Bethesda Magazine: September/October 2021 Digital Edition

Page 38


Local residents tap their talents and technology to solve problems BY DANA GERBER

DIAGNOSED LAST SEPTEMBER WITH Type 1 diabetes, then-eighth-grader Drew Mendelow wasted no time in developing an app to help him manage his illness. Kevin Xu, who graduated from Montgomery Blair High School this June, took the same approach when he was looking for a way to improve his participation in online classes. The teens and a Kensington couple are among the Montgomery County residents who are using their talents to develop apps that solve problems and improve the lives of others. Here’s what they have created. 36

Gaithersburg teen Drew Mendelow developed an app to help people manage Type 1 diabetes.


When Drew Mendelow was diagnosed at Children’s National Hospital in Washington, D.C., he was overwhelmed by the “math class” involved in treating his illness. “There was a lot of stuff to think about, like calculating insulin and carb counting,” says Drew, now 14, who lives in Gaithersburg. “[The nutritionist] kept mentioning that there wasn’t one app that would do everything.” The day he arrived home from the hospital, Drew used his modest coding background to begin work on T1D1, a free app designed to help people manage Type 1 diabetes. The app, which Drew designed using the online app builder Thunkable, calculates the correct dose of insulin based on personal specifications, and is able to log the figures so they can be sent to medical providers. It also has a food library where users can list the amount of carbs in frequently used recipes.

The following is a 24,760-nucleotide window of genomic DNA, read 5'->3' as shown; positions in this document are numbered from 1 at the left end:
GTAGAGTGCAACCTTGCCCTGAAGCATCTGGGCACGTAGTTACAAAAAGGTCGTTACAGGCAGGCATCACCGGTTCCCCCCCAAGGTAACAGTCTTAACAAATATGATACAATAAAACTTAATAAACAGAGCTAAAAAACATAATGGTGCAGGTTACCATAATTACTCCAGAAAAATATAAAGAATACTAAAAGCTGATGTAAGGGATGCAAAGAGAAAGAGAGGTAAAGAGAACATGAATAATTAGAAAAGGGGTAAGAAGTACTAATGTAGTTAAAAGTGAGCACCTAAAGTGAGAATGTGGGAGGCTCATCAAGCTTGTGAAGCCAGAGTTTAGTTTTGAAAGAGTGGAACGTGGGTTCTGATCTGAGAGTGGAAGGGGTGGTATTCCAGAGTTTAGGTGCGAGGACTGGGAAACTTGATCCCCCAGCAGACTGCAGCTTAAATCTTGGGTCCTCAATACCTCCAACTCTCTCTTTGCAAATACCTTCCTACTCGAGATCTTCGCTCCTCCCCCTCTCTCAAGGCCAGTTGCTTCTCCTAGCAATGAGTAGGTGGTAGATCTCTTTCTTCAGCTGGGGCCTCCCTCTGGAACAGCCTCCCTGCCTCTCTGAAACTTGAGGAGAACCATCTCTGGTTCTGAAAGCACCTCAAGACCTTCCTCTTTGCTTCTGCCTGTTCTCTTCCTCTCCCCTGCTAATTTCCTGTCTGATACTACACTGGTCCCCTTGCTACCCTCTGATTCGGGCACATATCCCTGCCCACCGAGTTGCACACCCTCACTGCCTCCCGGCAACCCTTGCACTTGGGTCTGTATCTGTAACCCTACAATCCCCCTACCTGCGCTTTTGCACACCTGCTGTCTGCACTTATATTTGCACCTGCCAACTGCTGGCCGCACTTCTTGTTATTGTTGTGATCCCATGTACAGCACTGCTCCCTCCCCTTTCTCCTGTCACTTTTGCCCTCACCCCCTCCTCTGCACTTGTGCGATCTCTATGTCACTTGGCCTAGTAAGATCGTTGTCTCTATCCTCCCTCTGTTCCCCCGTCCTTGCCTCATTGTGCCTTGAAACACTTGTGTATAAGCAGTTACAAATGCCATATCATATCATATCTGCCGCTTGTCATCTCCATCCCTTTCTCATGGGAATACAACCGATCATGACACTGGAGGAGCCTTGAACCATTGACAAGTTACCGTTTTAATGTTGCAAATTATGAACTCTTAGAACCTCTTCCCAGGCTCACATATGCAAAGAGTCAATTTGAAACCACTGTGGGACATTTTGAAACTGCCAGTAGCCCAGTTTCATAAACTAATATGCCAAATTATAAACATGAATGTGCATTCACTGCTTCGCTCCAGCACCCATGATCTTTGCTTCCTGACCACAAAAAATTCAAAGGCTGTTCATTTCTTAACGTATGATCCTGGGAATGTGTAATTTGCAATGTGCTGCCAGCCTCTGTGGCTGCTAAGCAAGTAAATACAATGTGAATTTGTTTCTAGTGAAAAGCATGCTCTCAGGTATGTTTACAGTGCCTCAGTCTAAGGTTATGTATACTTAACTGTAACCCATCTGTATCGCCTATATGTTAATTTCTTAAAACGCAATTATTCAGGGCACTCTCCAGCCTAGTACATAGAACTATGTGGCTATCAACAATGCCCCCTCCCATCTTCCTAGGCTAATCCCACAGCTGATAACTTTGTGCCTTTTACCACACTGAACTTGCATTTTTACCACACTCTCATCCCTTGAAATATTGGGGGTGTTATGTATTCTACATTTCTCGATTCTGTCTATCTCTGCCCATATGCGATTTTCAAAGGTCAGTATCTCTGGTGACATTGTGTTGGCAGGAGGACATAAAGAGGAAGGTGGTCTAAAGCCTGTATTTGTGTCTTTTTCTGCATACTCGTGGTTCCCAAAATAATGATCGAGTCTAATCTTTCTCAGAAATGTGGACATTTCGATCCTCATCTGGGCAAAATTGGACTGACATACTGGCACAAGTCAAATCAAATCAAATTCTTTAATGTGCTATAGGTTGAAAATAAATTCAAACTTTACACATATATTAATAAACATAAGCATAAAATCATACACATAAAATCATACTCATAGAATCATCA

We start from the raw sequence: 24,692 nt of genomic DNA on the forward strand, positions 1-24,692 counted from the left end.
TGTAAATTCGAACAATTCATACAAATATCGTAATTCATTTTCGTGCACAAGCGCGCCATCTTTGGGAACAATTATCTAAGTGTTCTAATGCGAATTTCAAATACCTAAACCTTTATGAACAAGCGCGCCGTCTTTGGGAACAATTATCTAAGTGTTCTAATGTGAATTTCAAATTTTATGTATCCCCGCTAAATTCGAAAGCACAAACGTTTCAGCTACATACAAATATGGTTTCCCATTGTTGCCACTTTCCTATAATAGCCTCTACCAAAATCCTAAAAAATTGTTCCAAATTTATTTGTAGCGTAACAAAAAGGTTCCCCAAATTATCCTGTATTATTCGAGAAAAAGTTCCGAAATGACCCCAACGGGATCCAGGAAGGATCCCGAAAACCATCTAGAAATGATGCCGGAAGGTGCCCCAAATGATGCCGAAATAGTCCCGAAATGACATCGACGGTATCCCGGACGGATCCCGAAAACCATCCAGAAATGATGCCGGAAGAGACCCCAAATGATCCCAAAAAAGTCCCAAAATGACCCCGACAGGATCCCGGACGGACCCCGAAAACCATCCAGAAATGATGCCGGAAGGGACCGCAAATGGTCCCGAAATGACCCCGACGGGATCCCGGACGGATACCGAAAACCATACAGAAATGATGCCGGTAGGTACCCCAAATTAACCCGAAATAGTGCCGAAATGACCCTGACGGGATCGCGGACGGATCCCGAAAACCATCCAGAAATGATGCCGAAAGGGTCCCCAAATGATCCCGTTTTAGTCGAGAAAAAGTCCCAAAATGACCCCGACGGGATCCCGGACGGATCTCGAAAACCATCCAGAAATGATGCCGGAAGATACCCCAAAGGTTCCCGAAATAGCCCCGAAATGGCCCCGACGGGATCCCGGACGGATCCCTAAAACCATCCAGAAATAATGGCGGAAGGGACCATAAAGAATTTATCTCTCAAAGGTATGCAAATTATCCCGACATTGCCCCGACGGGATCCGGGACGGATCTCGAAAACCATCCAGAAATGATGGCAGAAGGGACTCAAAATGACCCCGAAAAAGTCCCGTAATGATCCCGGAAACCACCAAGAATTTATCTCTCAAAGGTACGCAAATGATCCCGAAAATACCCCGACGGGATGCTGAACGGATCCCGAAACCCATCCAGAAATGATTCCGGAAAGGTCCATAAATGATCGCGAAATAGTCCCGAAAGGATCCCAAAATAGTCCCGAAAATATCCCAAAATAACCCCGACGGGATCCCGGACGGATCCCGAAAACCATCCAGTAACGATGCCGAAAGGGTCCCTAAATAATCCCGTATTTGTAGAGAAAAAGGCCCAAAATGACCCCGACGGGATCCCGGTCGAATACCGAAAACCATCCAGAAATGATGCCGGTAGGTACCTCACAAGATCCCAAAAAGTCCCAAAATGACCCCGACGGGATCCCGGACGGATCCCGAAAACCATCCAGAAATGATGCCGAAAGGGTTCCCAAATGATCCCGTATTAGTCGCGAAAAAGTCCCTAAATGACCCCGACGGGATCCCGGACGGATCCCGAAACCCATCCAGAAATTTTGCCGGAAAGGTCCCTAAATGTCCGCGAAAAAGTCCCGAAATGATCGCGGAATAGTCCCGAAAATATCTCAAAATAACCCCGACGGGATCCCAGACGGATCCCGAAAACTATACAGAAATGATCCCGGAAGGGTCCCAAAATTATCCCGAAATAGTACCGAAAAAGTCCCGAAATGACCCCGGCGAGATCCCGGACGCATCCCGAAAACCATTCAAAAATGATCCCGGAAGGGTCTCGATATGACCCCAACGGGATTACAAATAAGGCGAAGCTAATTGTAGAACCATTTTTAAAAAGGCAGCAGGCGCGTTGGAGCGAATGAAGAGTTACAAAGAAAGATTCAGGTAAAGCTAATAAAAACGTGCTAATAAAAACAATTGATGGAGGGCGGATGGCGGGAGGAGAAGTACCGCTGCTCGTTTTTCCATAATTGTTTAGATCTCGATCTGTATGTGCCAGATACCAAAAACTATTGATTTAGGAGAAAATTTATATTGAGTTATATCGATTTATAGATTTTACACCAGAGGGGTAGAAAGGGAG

Drew coordinated with the doctors at Children’s to provide guidance and suggestions on the app, which is available in the App Store and on Google Play. It has been downloaded more than 24,000 times in more than 50 countries since it was launched on Oct. 31. Dr. Brynn Marks, the endocrinologist who diagnosed Drew, says her team recommends the app to patients. Drew used it until he got an insulin pump in December that calculates doses and administers medication, but he still uses the food library. A ninth grader at Quince Orchard High School, Drew is working on translating the app into Spanish and Chinese, and he has added a measurement unit for blood sugar that’s commonly used outside the U.S. “I’m really just hoping this app reaches as many people that need it as possible from anywhere—give them one less thing to worry about,” he says.




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